In high school, I developed a love for English and writing. We studied writers in class, like Shakespeare and Bradbury, and it fascinated me how their words and ideas continue to move and provoke us even long after they are deceased. To me, it seemed that writing was magical, borderless; writers had the power to transcend history and reach across different nations, affecting a multitude of people.
To say that choosing to study English post-secondary has always been easy would be untrue. After hearing comments like “An English degree? What are you going to do with that?” or “Are you sure you can find a job in the Arts?”, I wavered and decided to let my passions be just a hobby. Fearing uncertainty and the unknown, I contemplated prospective careers and degrees that would land me job security, although the reality of actually working a job that did not interest me scared me more than the perceived impossible notion that finding a job in the Arts.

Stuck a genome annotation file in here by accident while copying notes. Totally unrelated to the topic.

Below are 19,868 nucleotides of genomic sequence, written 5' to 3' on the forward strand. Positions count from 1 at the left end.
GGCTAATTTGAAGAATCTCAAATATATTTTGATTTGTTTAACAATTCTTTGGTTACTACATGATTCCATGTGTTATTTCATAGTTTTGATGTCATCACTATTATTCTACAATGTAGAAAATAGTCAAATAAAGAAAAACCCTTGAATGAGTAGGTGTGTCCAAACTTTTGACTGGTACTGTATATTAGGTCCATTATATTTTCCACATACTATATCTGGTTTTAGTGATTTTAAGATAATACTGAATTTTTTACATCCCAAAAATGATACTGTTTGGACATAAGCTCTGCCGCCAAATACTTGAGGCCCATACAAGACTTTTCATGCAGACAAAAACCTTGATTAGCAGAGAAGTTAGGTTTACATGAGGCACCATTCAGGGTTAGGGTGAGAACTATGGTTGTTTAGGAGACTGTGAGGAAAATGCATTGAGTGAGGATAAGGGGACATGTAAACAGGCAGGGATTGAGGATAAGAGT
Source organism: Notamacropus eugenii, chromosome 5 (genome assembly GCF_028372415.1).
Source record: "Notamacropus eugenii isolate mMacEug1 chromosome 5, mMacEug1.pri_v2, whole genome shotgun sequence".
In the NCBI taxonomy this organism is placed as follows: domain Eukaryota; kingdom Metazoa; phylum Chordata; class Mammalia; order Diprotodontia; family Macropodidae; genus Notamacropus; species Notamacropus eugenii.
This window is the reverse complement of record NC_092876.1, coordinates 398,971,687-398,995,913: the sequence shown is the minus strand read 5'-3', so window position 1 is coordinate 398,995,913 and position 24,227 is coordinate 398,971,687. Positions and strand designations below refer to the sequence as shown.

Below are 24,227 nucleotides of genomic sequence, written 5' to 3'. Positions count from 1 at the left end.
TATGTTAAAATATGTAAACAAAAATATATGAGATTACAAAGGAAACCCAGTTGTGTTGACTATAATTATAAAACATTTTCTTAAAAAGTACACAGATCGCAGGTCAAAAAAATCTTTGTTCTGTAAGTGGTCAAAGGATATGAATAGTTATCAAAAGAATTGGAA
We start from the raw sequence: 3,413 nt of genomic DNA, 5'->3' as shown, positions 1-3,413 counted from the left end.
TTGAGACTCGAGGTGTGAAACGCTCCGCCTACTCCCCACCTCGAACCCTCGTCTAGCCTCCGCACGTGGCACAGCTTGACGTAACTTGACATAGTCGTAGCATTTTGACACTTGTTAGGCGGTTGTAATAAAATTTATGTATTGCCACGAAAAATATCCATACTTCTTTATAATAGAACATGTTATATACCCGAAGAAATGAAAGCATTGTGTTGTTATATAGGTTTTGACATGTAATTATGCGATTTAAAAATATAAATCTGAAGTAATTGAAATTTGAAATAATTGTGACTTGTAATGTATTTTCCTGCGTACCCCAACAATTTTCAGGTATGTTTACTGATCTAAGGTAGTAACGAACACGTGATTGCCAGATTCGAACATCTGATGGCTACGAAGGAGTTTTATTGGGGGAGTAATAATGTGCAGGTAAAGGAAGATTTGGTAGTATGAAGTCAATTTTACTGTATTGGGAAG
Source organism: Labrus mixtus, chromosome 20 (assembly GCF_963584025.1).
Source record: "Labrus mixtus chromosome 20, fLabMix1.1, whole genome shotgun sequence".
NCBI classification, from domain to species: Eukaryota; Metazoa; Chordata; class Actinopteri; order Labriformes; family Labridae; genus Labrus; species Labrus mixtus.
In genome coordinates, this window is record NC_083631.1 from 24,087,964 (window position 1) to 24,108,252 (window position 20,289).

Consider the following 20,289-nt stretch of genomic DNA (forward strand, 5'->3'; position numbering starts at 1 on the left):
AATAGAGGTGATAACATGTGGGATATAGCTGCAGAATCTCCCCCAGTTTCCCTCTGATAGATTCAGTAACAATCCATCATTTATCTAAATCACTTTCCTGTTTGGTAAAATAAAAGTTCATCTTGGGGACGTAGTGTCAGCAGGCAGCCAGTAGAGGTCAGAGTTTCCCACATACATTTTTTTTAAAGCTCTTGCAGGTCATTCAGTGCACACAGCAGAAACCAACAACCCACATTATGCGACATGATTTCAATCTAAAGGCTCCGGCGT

I was quickly aware of my own unhappiness and decided to pursue my initial passion, English. On larger scale, taking courses in creative writing helped me learn about myself, find my voice, self-awareness, and a sense of identity that I am eternally grateful for. Also, meeting fellow English majors who share the same interests and passions is empowering, since I know they too may have also faced the same challenges and setbacks, yet still continue to follow their interests and passions.
Go into the arts… [t]hey are a very human way of making life more bearable. Practicing an art, no matter how well or badly, is a way to make your soul grow, for heaven’s sake. Sing in the shower. Dance to the radio. Tell stories. Write a poem to a friend, even a lousy poem. Do it as well as you possibly can. You will get an enormous reward. You will have created something.
— Kurt Vonnegut
To those undecided on which path to take, I urge you to invest in your passions.